SBD/5/Leagues Governing Bodies

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         MLB franchises are considering "mandatory across-the-board
    reductions in minor league affiliates for every organization,"
    according to USA TODAY.  Any such action could not take place
    until after '97, when the agreement between MLB and NAPBL
    expires.  But MLB Dir of Operations Bill Murray said Astros Owner
    Drayton McLane and the strategic planning committee he heads are
    "actively investigating" it as a cost-cutting option.  At
    November meetings in Phoenix, MLB GMs floated the idea of
    limiting each team to four minor league affiliates -- one Rookie
    League, and one each in A, AA, and AAA.  The impact would be
    heaviest at the A level, where as many as 51 teams could be cut
    loose.  USA TODAY's Rod Beaton notes that would mean a savings of
    $500,000 to $1M per organization -- the typical price of a
    utility infielder.  Beaton asks, "Are the majors being penny wise
    and dollar foolish?" (USA TODAY, 1/5).
         SHUTDOWN BLUES:  In New York, Murray Chass examines the
    effect of the federal government shutdown on baseball with the
    unfair labor practices charge filed by the union last March still
    before the NLRB.  The NLRB -- with its employees furloughed --
    received a proposal from the MLBPA on the terms they want in a
    settlement, but owners never got the chance to read it and
    respond.  Randy Levine, chief labor negotiator for the owners,
    said they are "anxious" to resolve the matter without going to
    trial (N.Y. TIMES, 1/5).

    Print | Tags: Houston Astros, Leagues and Governing Bodies, MLB, St. Louis Blues

         A panel of 14 NFL owners on hand for a presentation by
    Cleveland Mayor Michael White "came away convinced that the
    city's $175 million plan to renovate 65-year-old Cleveland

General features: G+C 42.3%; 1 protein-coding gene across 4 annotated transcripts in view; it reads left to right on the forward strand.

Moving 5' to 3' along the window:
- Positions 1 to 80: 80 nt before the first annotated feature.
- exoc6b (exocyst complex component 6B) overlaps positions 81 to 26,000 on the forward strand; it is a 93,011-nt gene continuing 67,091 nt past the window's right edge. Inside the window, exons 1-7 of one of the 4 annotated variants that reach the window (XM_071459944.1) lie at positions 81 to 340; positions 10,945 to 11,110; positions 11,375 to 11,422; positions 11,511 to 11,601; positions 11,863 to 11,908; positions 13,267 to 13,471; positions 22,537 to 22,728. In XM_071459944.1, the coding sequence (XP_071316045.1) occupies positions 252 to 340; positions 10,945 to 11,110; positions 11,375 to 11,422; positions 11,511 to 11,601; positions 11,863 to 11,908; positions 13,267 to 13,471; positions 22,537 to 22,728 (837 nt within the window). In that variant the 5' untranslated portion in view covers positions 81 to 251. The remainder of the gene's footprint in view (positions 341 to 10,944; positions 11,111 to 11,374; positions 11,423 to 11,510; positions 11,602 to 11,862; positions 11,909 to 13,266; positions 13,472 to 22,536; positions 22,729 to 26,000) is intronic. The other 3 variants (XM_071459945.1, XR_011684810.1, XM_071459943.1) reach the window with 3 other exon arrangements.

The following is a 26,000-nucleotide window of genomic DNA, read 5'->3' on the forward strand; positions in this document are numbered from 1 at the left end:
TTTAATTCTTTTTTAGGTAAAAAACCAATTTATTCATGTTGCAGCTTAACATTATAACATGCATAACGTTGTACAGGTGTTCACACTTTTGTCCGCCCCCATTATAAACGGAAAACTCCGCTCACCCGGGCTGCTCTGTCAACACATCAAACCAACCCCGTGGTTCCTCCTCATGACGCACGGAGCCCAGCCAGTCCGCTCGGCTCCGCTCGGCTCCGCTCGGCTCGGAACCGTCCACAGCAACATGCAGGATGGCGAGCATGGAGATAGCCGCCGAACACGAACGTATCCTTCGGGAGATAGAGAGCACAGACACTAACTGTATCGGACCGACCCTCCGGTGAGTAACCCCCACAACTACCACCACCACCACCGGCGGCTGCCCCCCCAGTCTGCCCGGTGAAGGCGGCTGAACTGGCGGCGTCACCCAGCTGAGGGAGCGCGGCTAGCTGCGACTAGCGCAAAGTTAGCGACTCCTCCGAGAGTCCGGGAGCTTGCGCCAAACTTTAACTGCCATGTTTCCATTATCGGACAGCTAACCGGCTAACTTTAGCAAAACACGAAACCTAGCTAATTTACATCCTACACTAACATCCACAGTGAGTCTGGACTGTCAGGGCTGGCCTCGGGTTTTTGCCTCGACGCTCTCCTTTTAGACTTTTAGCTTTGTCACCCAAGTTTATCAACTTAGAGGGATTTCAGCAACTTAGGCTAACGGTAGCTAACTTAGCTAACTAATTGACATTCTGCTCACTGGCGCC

Stadium is solid."  But, as Bart Hubbuch of the Akron BEACON
    JOURNAL notes, the message from the owners to White was:
    "Replace, don't rebuild."  NFL President Neil Austrian, who
    presided over the Atlanta meeting:  "The consensus of our group
    is that the $175 million is rock solid.  But you also have to ask
    whether it makes sense -- if you're going to spend $715 million -
    - to rebuild a stadium that was built in the 1930s."  White said
    their decision to renovate was based on the request of Browns
    Owner Art Modell.  But he said he told the NFL "we would not
    close our minds to any alternative."  Austrian described the
    proposal that another team move to Cleveland as merely an
    "afterthought" because of the implications of having another
    abandoned city.  White "surprised" the committee by saying they
    would even welcome Modell back, calling it a "small price to pay"
    to keep the Browns (Akron BEACON JOURNAL, 1/5).  However, White
    ruled out the idea of letting the Browns go under the condition
    Cleveland would get another team at a later date.  White:  "That
    is DOA" (Jon Morgan, Baltimore SUN, 1/5).
         NO DEAL:  Cleveland officials also denied reports that the
    city would negotiate an out-of-court settlement with the Browns,
    an idea originally floated by Maryland Stadium Authority Chair
    John Moag.  Nancy Lesic, Press Secretary for Mayor White:  "This
    is just a desperate attempt by John Moag to turn public opinion
    around in his favor, and I don't think that's going to happen"
    (Akron BEACON JOURNAL, 1/5).

    Print | Tags: Cleveland Browns, Leagues and Governing Bodies, NFL
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